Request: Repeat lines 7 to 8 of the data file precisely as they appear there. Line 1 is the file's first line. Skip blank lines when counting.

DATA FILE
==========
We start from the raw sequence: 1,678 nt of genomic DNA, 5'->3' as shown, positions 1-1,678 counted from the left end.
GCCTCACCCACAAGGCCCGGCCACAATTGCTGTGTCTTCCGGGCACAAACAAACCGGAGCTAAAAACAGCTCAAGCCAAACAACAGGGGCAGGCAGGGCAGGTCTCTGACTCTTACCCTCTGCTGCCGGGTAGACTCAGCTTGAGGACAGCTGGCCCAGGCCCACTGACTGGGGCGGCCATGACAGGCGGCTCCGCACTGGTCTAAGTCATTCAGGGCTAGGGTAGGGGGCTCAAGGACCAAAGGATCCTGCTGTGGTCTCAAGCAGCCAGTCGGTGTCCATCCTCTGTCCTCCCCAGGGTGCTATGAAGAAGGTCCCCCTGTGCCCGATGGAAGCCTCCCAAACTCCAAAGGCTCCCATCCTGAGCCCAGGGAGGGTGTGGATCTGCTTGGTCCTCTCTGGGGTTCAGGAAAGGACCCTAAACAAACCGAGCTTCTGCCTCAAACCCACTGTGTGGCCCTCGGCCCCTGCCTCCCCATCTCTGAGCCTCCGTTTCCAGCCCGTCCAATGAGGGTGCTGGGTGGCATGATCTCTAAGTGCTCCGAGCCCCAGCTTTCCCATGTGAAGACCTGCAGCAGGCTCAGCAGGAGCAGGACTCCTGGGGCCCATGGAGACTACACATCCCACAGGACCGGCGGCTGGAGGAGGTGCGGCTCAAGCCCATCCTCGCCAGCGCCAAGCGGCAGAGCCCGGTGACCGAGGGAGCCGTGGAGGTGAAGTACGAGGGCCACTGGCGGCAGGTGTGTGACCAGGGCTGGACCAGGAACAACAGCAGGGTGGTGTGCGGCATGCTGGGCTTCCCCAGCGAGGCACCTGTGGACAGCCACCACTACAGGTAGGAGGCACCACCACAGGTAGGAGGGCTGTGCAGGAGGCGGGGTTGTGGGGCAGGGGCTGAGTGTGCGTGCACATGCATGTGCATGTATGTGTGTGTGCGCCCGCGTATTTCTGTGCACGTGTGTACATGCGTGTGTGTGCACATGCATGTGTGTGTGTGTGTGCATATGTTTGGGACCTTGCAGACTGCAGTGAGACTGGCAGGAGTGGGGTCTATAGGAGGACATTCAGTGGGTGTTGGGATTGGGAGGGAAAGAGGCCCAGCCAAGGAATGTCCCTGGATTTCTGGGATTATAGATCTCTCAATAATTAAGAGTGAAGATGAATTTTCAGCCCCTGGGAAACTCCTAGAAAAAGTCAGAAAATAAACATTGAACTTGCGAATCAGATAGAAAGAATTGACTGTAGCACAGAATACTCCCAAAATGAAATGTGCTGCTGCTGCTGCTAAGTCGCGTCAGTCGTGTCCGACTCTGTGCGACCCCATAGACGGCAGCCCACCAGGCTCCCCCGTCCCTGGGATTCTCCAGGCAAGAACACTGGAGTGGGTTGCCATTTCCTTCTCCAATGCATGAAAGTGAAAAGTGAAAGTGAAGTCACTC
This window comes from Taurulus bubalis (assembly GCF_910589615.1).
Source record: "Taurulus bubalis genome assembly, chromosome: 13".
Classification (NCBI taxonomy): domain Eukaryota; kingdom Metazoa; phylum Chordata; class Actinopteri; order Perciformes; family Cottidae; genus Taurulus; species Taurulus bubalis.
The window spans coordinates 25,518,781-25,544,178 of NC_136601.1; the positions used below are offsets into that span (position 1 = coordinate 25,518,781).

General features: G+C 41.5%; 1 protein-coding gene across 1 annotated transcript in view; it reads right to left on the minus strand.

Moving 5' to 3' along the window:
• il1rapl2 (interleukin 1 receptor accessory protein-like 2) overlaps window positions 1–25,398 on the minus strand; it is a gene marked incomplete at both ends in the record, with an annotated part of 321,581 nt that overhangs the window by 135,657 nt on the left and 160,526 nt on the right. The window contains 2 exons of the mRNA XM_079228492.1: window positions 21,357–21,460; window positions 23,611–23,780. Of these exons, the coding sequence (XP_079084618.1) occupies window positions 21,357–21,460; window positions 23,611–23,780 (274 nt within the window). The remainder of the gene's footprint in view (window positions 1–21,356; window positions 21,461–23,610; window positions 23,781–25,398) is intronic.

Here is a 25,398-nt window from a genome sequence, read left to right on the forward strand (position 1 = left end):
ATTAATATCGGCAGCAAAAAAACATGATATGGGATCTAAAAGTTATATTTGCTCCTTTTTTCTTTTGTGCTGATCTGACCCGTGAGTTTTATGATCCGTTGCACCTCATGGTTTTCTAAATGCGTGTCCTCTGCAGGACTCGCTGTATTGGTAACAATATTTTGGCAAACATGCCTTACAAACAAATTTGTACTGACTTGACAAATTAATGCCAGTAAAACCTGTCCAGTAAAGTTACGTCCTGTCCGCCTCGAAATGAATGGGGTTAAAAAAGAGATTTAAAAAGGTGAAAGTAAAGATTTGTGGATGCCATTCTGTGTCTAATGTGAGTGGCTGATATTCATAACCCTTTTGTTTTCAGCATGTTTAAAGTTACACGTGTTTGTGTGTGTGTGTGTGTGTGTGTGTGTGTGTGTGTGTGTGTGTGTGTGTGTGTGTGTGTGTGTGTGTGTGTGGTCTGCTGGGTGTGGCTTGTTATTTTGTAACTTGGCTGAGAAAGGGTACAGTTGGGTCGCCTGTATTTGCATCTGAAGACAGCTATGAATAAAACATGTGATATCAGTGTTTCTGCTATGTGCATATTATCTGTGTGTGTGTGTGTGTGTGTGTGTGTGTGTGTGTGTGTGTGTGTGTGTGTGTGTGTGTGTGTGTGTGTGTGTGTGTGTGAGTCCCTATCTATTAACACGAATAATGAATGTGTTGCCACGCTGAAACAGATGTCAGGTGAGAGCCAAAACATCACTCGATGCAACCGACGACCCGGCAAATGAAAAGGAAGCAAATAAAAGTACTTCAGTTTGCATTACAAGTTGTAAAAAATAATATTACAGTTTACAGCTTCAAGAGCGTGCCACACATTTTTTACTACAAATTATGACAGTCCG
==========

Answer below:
General features: G+C 41.5%; 1 protein-coding gene across 1 annotated transcript in view; it reads right to left on the minus strand.

Moving 5' to 3' along the window: